Social media and some industry captains are demanding that we spend our hard earned money uplifting the economy
When the coronavirus finally exhausts itself and the danger is over, let’s do something good for our country. Let’s spend our holidays in India, eat in local restaurants, buy local meats and veggies, buy clothes and shoes from Indian brands and support local businesses.
These businesses are going to find it very difficult to get back on their feet and survive without our help. They’re suffering badly right now. Let’s do our bit in helping each other stand and grow again. God bless India.
This is a Facebook forward that everyone from industrialist Harsh Goenka to students are endorsing. Why uplift the Turkish economy by celebrating our big fat weddings there, when it is pro-Pakistan? Why holiday in the US which is so tough on us in the matter of visas? Why contribute to the economy of the British who looted us or of Europe which has never done anything for us?
Going on holiday now is anyway not an option for the majority of us, who need to get back to work ASAP after the pandemic ends. But the lucky few who can afford a small break would be well advised to think of spending their money exploring the hills and beaches of our own country.
And when it comes to shopping, groceries included, many feel it’s our moral responsibility to buy Indian brands and commodities. In fact, there are many forwards doing the rounds, urging us to continue buying from the bandi wala, local kirana shop and neighbourhood stationery and fruit shops because they were the ones who ensured that we got our essentials when online giants who we had patronized earlier shut shop.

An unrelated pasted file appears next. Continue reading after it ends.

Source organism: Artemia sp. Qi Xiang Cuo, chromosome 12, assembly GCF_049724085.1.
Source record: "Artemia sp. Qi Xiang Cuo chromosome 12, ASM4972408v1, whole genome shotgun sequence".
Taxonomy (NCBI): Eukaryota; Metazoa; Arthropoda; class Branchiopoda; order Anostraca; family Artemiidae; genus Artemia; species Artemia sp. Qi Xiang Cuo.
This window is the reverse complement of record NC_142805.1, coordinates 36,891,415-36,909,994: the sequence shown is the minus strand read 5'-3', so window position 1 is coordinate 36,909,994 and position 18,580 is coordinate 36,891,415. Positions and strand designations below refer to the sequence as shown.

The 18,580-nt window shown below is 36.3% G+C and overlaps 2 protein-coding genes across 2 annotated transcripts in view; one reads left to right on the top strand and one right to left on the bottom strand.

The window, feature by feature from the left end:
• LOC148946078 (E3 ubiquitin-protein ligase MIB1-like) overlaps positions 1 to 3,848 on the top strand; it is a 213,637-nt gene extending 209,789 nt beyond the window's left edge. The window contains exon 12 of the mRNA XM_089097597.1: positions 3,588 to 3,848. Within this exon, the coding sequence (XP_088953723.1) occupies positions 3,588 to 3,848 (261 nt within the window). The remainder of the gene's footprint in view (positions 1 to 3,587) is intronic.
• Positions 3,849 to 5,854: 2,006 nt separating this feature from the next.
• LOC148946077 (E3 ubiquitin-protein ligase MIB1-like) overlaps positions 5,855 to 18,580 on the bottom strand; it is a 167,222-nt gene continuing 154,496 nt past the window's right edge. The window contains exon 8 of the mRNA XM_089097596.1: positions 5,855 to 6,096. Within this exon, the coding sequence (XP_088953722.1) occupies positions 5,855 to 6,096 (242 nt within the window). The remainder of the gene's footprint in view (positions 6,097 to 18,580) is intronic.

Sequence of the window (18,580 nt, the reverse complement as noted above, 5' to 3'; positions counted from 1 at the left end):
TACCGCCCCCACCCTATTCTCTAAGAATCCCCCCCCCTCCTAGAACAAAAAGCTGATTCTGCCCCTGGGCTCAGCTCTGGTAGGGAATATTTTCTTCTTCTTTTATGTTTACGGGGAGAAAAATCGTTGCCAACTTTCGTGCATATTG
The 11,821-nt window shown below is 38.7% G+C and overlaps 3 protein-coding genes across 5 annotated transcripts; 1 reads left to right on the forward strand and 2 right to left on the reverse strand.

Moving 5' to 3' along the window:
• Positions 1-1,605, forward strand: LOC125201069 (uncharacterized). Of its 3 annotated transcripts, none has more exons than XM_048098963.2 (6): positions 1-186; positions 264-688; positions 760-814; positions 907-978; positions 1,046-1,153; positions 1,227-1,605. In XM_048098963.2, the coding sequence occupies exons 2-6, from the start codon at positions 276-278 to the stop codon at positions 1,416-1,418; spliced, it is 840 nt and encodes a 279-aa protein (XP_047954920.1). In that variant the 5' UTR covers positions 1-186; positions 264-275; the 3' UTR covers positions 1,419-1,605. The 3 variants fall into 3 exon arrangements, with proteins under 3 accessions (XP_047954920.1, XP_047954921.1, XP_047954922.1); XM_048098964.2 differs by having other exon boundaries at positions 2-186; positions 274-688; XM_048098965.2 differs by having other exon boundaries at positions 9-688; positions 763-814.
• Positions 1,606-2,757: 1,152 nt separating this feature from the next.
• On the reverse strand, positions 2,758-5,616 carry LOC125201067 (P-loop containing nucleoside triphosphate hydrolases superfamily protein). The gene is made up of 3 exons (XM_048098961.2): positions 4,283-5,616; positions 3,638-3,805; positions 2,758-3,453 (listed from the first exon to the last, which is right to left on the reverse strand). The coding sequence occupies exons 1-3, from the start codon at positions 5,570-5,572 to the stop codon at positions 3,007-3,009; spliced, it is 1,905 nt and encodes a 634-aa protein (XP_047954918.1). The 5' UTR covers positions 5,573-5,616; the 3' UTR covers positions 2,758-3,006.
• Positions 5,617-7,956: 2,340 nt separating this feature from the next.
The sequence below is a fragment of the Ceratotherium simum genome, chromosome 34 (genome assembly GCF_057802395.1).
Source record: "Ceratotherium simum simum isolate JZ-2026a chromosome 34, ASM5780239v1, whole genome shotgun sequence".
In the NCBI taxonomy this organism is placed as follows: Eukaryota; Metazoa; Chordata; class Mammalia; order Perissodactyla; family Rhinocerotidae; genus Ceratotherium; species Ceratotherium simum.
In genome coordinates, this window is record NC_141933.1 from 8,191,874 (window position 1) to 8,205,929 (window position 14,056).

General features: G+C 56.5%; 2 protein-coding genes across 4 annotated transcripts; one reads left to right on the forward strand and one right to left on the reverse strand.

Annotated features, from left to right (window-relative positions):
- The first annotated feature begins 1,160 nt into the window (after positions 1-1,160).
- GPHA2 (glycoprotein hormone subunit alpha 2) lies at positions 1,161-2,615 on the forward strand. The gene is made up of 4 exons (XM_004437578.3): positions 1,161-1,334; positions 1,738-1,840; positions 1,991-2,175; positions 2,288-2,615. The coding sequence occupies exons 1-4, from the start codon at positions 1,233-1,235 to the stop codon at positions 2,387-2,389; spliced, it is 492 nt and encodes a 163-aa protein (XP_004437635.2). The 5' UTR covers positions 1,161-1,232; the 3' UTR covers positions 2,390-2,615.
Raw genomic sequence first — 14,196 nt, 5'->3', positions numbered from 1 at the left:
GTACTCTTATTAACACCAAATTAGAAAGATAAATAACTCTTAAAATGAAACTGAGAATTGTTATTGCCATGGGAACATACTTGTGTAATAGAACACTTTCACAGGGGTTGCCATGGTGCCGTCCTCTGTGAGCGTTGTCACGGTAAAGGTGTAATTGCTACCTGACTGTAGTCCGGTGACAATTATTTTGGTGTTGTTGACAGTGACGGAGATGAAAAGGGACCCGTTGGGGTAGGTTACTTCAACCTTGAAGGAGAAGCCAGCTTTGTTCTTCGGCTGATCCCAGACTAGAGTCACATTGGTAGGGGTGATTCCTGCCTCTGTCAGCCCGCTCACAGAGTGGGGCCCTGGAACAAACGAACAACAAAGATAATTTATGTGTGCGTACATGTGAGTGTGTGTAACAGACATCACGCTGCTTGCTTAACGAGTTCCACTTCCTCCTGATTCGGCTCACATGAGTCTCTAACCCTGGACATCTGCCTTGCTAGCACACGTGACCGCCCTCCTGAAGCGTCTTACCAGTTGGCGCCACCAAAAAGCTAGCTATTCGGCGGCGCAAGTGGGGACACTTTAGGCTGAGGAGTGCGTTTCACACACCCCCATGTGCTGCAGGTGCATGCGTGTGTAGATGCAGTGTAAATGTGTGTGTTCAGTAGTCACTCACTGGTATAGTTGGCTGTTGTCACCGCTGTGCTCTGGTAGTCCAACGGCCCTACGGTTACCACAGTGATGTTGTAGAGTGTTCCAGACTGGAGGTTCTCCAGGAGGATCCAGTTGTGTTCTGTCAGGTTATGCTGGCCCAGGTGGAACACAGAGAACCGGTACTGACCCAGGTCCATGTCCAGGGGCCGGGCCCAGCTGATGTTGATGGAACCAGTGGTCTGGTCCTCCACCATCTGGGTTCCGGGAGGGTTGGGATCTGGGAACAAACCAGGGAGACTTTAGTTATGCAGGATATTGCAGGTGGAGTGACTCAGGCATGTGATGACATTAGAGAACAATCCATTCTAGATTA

Currently, this is the sentiment. But will it continue? Will life get back to “normal” once the lockdown ends?
It’s naïve to think that the lure of ordering online from e-giants, indulging in retail therapy from the West, or the thrill of travelling the world will end because of the shock we have got.
But we need to think. How much of an extra effort are we willing to make for our economy from now on? Has this lockdown changed us and our priorities in any way?
Nisha Dhawan, Country Director, India, Empower, explains that “What the lockdown has enabled is an increase in consciousness about the resilience of the informal sector and, more importantly, how much of a difference it makes to buy from local, small scale vendors. I think it has (already) resulted in a shift of consciousness that we shouldn’t always choose the easy (add to cart) option in our day-to-day lives.”
The lockdown has forced Divya Jain, Founder, Safeducate, to slow down and take a look at her life, the people around her and what really matters.
“There is a new appreciation towards everything that is local and fresh. I definitely want to consume products and brands which I know about, closer to me and mine. Given the economic devastation that I do feel will follow, I see myself buying a lot more for Indian designers versus the West; using my local grocery store as well as deep diving into Indian destinations for our next holiday,” says Divya.
Sindhura Indukuri, director The Shri Ram Universal School, wants to promote travel within India. “My first international trip was when I was 12 years old. And my son, who is only four, has travelled outside the country more often than within the country. There are so many places within India that my children have never been to, and I would like to take them to these places now,” she says. Sindhura is also reviewing her supply chain and giving priority to local sourcing.
“There are so many alternatives to my sources outside India, whether it is the toys we buy for our kids, the clothes we wear or the food we eat,” she points out.
It may not be possible to completely change our habits post the pandemic, but it’s great to see how the ‘Spend in India’ sentiment is being taken seriously.